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In the ensuing international uproar, Bush said the practices that had taken place at Abu Ghraib in late 2003 were “abhorrent.” Some Democrats demanded that Defense Secretary Donald H. Rumsfeld resign. Eventually, 11 U.S. soldiers were convicted of crimes including aggravated assault and taking pictures of naked Iraqi prisoners being humiliated.

Rumsfeld told Congress in 2004 that he had found a way to compensate Iraqi detainees who suffered “grievous and brutal abuse and cruelty at the hands of a few members of the United States armed forces.” But the U.S. Army subsequently has been unable to document a single U.S. government payment for prisoner abuse at Abu Ghraib.

This week, the U.S. Army Claims Service said it has 36 claims from former detainees in Iraq, none of them related to alleged physical abuse. From the budget years 2003 to 2006, the Defense Department paid $30.9 million to Iraqi and Afghan civilians who were killed, injured, or incurred property damage due to U.S. or coalition forces’ actions during combat.

In the aftermath of Abu Ghraib, lawyers for the Iraqis filed a number of lawsuits against L-3 Services and another company, CACI International Inc. of Arlington, Va., but the cases were quickly hung up on an underlying question: whether defense contractors working side by side with the U.S. military can be sued for claims arising in a war zone. The U.S. government is immune from suits stemming from combatant activities of the military in time of war.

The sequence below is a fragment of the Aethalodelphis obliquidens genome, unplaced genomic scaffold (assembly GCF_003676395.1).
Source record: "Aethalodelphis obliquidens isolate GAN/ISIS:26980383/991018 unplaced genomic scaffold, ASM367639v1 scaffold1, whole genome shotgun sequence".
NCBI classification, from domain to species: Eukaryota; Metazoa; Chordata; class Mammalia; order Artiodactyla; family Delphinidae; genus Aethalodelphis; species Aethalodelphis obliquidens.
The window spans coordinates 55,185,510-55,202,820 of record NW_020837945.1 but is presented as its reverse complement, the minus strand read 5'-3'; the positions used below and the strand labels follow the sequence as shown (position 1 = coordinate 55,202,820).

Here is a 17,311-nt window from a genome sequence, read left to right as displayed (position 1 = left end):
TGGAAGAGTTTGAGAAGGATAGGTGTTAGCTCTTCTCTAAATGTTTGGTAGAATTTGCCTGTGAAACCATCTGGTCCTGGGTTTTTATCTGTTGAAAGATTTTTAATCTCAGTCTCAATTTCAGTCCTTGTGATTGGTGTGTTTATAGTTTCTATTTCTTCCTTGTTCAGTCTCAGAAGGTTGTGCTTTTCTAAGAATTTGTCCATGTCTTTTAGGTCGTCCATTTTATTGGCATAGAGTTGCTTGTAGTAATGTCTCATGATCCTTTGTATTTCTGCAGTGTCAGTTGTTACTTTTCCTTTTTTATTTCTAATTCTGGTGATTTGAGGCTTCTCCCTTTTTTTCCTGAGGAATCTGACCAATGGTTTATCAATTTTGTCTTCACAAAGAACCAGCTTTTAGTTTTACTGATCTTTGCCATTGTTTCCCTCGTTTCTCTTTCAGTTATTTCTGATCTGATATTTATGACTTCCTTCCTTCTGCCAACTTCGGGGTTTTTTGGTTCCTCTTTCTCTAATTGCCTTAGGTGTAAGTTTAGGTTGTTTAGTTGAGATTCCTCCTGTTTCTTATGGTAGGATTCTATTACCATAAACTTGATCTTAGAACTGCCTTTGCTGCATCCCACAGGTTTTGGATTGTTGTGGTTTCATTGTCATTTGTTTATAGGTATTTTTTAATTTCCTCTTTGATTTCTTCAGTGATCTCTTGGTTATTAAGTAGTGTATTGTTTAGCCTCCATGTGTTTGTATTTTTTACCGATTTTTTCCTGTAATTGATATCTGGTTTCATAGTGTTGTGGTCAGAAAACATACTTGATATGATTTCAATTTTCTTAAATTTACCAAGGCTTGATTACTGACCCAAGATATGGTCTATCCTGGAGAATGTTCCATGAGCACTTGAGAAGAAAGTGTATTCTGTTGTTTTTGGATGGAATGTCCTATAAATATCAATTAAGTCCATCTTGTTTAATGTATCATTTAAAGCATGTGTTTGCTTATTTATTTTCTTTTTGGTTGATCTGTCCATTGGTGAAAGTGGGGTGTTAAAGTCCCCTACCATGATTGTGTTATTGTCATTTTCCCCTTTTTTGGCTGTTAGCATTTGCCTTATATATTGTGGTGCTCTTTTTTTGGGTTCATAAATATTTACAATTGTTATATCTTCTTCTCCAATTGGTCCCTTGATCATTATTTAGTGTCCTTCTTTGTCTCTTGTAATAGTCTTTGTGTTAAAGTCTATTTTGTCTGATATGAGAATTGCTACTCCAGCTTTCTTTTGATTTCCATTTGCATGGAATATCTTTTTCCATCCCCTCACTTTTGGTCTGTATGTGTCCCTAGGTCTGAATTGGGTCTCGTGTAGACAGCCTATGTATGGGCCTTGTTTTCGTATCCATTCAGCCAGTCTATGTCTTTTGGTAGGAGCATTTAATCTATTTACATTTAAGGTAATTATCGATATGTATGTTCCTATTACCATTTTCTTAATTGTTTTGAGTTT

Courts are still sorting out whether contractors in a war zone should be accorded legal immunity from being sued, just as the government is immune.

But a turning point in the cases involving L-3 and CACI came last May. The 4th U.S. Circuit Court of Appeals in Richmond, Va., ruled 11-3 that more facts must be developed before the appeals court could consider the defense contractor’s request to dismiss the lawsuit.

In the case against CACI, four Iraqis who say they were tortured are seeking compensation from the company, which provided interrogators to the U.S. military during the war. CACI has chosen to continue its fight against the lawsuit. Azmy said a trial is expected this summer.

In its defense four years ago against the lawsuit, L-3 said the fact that the claims in the case “cannot be brought against the government means that they also cannot be brought against L-3.”

“No court in the United States has allowed aliens — detained on the battlefield or in the course of postwar occupation and military operations by the U.S. military — to seek damages for their detention,” the company told the federal court four years ago. “Yet these plaintiffs bring claims seeking money damages for their detention and treatment while in the custody of the U.S. military in the midst of a belligerent occupation in Iraq.”

Allowing the case to proceed “would require a wholly unprecedented injection of the judiciary into wartime military operations and occupation conduct against the local population, in particular the conditions of confinement and interrogation for intelligence gathering,” L-3 added.

Associated Press investigative researcher Randy Herschaft contributed to this report.